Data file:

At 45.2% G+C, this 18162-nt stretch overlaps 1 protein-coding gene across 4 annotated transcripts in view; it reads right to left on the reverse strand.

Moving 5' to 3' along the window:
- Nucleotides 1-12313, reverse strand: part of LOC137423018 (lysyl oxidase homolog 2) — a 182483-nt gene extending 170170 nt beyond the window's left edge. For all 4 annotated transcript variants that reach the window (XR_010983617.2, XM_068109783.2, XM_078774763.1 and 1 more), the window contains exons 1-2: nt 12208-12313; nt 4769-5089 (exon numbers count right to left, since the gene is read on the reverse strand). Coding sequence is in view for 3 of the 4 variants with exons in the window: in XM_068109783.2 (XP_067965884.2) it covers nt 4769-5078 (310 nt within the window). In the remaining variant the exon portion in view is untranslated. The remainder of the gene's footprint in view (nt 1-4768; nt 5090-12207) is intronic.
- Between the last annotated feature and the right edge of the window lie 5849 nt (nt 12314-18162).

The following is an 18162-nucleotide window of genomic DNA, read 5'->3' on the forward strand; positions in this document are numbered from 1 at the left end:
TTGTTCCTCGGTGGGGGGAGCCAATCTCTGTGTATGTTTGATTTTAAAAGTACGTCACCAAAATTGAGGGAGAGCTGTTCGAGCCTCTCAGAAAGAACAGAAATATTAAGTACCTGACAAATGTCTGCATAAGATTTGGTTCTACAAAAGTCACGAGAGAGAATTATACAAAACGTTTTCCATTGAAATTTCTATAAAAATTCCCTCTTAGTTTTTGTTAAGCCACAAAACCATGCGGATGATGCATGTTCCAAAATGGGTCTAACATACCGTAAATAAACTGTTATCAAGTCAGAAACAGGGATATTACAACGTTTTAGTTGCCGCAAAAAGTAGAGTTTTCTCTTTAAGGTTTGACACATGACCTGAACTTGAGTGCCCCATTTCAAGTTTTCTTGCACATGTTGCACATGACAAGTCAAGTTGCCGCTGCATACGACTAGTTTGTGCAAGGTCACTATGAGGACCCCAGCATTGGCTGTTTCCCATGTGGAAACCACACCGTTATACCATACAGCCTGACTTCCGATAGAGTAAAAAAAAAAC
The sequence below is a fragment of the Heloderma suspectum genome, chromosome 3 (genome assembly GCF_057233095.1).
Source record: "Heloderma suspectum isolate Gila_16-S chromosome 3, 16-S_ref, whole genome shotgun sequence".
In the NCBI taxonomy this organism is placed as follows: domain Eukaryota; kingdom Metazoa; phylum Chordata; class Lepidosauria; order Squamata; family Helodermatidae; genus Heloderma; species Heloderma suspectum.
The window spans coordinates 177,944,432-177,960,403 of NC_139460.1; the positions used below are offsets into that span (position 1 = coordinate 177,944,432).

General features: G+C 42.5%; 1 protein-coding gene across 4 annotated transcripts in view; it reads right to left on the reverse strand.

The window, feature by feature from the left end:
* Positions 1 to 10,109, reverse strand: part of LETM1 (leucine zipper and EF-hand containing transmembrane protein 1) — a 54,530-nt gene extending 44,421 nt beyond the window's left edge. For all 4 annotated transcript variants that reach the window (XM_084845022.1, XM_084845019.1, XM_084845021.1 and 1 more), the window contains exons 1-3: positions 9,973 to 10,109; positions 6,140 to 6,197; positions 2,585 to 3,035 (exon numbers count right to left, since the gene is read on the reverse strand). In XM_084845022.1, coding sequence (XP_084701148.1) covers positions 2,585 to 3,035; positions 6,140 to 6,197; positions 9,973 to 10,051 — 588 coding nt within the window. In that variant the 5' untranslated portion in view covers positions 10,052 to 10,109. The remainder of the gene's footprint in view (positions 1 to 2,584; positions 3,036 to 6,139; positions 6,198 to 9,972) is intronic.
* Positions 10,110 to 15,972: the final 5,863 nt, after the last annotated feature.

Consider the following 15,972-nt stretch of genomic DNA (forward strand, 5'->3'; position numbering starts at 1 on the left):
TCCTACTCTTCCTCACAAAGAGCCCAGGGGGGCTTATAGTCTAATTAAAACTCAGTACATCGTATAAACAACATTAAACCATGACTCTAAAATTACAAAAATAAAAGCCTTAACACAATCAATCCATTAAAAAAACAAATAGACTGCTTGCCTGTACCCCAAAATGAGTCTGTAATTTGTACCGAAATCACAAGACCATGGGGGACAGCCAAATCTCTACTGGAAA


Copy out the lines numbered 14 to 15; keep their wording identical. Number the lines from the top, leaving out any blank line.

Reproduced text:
* Positions 10,110 to 15,972: the final 5,863 nt, after the last annotated feature.

Consider the following 15,972-nt stretch of genomic DNA (forward strand, 5'->3'; position numbering starts at 1 on the left):